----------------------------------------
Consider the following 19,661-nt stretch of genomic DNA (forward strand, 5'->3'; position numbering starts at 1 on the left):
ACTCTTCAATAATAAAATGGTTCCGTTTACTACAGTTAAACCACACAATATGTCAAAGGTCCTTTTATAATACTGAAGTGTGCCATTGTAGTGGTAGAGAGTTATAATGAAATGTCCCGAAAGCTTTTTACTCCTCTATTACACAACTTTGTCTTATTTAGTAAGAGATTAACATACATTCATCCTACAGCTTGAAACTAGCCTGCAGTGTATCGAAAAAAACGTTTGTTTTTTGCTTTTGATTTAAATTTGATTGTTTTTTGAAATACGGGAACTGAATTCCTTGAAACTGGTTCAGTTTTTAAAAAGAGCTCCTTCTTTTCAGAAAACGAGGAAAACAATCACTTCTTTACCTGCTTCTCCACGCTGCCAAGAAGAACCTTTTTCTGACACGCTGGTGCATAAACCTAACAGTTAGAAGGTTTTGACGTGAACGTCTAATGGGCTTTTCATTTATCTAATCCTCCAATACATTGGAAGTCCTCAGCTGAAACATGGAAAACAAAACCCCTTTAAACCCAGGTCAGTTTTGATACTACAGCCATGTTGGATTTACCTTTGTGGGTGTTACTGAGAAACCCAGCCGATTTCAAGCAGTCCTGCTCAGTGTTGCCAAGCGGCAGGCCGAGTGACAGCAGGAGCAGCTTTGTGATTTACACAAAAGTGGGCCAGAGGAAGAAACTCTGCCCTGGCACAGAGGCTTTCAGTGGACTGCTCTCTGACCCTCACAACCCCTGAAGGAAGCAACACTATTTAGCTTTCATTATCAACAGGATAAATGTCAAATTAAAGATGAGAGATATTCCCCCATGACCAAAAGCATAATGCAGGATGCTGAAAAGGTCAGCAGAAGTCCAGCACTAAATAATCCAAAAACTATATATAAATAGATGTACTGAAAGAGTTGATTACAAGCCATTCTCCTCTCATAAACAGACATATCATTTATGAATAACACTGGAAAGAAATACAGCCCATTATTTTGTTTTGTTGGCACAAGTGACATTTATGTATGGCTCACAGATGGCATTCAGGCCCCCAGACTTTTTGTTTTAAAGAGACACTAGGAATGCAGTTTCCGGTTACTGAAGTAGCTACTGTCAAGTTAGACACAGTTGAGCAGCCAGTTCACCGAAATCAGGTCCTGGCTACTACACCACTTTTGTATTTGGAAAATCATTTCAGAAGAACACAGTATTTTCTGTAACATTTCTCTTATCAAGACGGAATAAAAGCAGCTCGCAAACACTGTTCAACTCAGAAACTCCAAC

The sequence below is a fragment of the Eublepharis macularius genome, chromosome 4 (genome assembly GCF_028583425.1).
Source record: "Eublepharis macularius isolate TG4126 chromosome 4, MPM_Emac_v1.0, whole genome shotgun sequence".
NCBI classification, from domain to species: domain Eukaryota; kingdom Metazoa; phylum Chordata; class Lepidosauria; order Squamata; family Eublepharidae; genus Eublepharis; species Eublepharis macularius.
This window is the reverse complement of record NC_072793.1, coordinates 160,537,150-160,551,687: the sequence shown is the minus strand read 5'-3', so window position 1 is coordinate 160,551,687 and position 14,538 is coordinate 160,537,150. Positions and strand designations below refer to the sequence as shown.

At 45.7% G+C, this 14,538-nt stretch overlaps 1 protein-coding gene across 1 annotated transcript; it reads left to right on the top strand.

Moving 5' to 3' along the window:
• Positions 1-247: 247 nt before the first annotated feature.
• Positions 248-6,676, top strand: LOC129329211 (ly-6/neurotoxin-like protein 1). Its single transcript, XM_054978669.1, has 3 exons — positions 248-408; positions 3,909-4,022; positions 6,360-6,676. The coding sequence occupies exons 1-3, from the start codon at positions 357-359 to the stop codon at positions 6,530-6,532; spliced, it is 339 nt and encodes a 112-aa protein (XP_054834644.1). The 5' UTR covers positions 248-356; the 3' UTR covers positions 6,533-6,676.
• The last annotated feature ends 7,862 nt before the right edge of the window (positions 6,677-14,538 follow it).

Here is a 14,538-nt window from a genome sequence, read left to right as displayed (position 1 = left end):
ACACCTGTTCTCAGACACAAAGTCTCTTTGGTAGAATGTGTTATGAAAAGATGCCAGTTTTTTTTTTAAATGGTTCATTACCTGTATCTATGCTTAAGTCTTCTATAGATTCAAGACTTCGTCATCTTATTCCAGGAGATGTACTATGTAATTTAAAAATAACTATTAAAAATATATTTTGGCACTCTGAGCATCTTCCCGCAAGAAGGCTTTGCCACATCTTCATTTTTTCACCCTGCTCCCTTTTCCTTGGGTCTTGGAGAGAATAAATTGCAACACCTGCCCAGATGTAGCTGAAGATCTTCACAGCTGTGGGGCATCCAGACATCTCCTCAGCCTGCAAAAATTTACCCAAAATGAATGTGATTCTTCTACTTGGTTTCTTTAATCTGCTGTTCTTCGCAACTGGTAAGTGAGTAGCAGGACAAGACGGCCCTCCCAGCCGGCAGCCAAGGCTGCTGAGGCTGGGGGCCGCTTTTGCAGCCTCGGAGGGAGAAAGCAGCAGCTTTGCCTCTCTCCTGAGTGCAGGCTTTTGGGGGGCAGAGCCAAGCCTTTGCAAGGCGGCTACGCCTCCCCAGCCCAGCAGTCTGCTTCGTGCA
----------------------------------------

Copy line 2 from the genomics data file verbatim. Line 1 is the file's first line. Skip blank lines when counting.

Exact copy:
ACTCTTCAATAATAAAATGGTTCCGTTTACTACAGTTAAACCACACAATATGTCAAAGGTCCTTTTATAATACTGAAGTGTGCCATTGTAGTGGTAGAGAGTTATAATGAAATGTCCCGAAAGCTTTTTACTCCTCTATTACACAACTTTGTCTTATTTAGTAAGAGATTAACATACATTCATCCTACAGCTTGAAACTAGCCTGCAGTGTATCGAAAAAAACGTTTGTTTTTTGCTTTTGATTTAAATTTGATTGTTTTTTGAAATACGGGAACTGAATTCCTTGAAACTGGTTCAGTTTTTAAAAAGAGCTCCTTCTTTTCAGAAAACGAGGAAAACAATCACTTCTTTACCTGCTTCTCCACGCTGCCAAGAAGAACCTTTTTCTGACACGCTGGTGCATAAACCTAACAGTTAGAAGGTTTTGACGTGAACGTCTAATGGGCTTTTCATTTATCTAATCCTCCAATACATTGGAAGTCCTCAGCTGAAACATGGAAAACAAAACCCCTTTAAACCCAGGTCAGTTTTGATACTACAGCCATGTTGGATTTACCTTTGTGGGTGTTACTGAGAAACCCAGCCGATTTCAAGCAGTCCTGCTCAGTGTTGCCAAGCGGCAGGCCGAGTGACAGCAGGAGCAGCTTTGTGATTTACACAAAAGTGGGCCAGAGGAAGAAACTCTGCCCTGGCACAGAGGCTTTCAGTGGACTGCTCTCTGACCCTCACAACCCCTGAAGGAAGCAACACTATTTAGCTTTCATTATCAACAGGATAAATGTCAAATTAAAGATGAGAGATATTCCCCCATGACCAAAAGCATAATGCAGGATGCTGAAAAGGTCAGCAGAAGTCCAGCACTAAATAATCCAAAAACTATATATAAATAGATGTACTGAAAGAGTTGATTACAAGCCATTCTCCTCTCATAAACAGACATATCATTTATGAATAACACTGGAAAGAAATACAGCCCATTATTTTGTTTTGTTGGCACAAGTGACATTTATGTATGGCTCACAGATGGCATTCAGGCCCCCAGACTTTTTGTTTTAAAGAGACACTAGGAATGCAGTTTCCGGTTACTGAAGTAGCTACTGTCAAGTTAGACACAGTTGAGCAGCCAGTTCACCGAAATCAGGTCCTGGCTACTACACCACTTTTGTATTTGGAAAATCATTTCAGAAGAACACAGTATTTTCTGTAACATTTCTCTTATCAAGACGGAATAAAAGCAGCTCGCAAACACTGTTCAACTCAGAAACTCCAAC